High nitrogen supply and carbohydrate content reduce fungal endophyte and alkaloid concentration in Lolium perenne
Article first published online: 12 DEC 2006
Volume 173, Issue 4, pages 787–797, March 2007
How to Cite
Rasmussen, S., Parsons, A. J., Bassett, S., Christensen, M. J., Hume, D. E., Johnson, L. J., Johnson, R. D., Simpson, W. R., Stacke, C., Voisey, C. R., Xue, H. and Newman, J. A. (2007), High nitrogen supply and carbohydrate content reduce fungal endophyte and alkaloid concentration in Lolium perenne. New Phytologist, 173: 787–797. doi: 10.1111/j.1469-8137.2006.01960.x
- Issue published online: 12 DEC 2006
- Article first published online: 12 DEC 2006
- Received: 11 September 2006 Accepted: 2 November 2006
- endophytic fungi;
- high sugar grass;
- lolitrem B;
- Lolium perenne;
- Neotyphodium lolii;
- quantitative PCR (qPCR)
- • The relationship between cool-season grasses and fungal endophytes is widely regarded as mutualistic, but there is growing uncertainty about whether changes in resource supply and environment benefit both organisms to a similar extent.
- • Here, we infected two perennial ryegrass (Lolium perenne) cultivars (AberDove, Fennema) that differ in carbohydrate content with three strains of Neotyphodium lolii (AR1, AR37, common strain) that differ intrinsically in alkaloid profile. We grew endophyte-free and infected plants under high and low nitrogen (N) supply and used quantitative PCR (qPCR) to estimate endophyte concentrations in harvested leaf tissues.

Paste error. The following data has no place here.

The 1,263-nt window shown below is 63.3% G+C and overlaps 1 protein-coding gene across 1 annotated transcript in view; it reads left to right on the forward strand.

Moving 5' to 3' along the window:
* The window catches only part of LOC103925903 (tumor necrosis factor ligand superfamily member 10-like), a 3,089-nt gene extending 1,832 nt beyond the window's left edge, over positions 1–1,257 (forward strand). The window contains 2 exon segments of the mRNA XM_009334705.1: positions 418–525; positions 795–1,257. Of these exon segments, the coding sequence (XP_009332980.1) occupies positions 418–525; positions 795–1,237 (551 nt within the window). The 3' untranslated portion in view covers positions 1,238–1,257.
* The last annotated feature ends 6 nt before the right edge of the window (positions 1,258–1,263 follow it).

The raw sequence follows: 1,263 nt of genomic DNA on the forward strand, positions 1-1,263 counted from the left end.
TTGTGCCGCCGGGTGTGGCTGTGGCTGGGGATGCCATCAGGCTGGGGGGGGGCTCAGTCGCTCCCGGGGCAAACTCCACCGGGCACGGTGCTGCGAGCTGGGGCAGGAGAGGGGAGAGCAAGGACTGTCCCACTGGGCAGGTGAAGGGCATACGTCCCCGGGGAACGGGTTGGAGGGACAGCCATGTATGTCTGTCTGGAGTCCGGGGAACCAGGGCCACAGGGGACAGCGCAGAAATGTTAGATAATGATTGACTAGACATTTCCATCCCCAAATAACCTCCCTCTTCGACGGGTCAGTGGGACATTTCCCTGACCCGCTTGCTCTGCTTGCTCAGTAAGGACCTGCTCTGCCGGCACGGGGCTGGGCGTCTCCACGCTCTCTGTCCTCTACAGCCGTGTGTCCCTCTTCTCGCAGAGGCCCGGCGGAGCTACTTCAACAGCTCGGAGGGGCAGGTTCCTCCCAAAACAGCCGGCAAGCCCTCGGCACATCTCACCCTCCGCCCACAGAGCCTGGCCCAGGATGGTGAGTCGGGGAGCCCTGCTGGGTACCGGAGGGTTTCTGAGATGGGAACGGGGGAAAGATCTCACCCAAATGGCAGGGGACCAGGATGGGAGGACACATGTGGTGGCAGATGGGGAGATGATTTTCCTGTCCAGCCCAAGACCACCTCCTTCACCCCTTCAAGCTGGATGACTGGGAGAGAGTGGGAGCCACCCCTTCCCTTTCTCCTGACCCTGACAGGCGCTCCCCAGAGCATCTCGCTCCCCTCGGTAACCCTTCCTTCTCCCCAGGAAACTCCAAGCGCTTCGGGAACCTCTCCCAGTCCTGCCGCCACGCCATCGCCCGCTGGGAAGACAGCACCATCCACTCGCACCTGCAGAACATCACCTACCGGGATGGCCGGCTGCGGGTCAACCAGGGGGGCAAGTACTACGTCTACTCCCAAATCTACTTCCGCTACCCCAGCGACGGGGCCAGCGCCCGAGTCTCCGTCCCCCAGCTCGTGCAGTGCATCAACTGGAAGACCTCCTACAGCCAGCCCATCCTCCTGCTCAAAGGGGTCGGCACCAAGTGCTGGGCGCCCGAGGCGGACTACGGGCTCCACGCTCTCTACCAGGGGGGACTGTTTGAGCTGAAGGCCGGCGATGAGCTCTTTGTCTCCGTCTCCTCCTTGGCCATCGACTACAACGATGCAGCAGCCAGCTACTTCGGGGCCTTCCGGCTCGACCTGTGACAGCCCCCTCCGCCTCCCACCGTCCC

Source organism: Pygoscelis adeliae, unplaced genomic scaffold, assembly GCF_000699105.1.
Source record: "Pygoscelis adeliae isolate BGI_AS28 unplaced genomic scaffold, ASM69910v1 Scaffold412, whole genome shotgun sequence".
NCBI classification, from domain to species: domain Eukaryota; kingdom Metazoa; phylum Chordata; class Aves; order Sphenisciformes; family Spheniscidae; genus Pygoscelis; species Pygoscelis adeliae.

- • Endophyte concentration was reduced by 40% under high N supply, and by 50% in the higher sugar cultivar. These two effects were additive (together resulting in 75% reduction). Alkaloid production was also reduced under both increased N supply and high sugar cultivar, and for three of the four alkaloids quantified, concentrations were linearly related to endophyte concentration.
- • The results stress the need for wider quantification of fungal endophytes in the grassland–foliar endophyte context, and have implications for how introducing new cultivars, novel endophytes or increasing N inputs affect the role of endophytes in grassland ecosystems.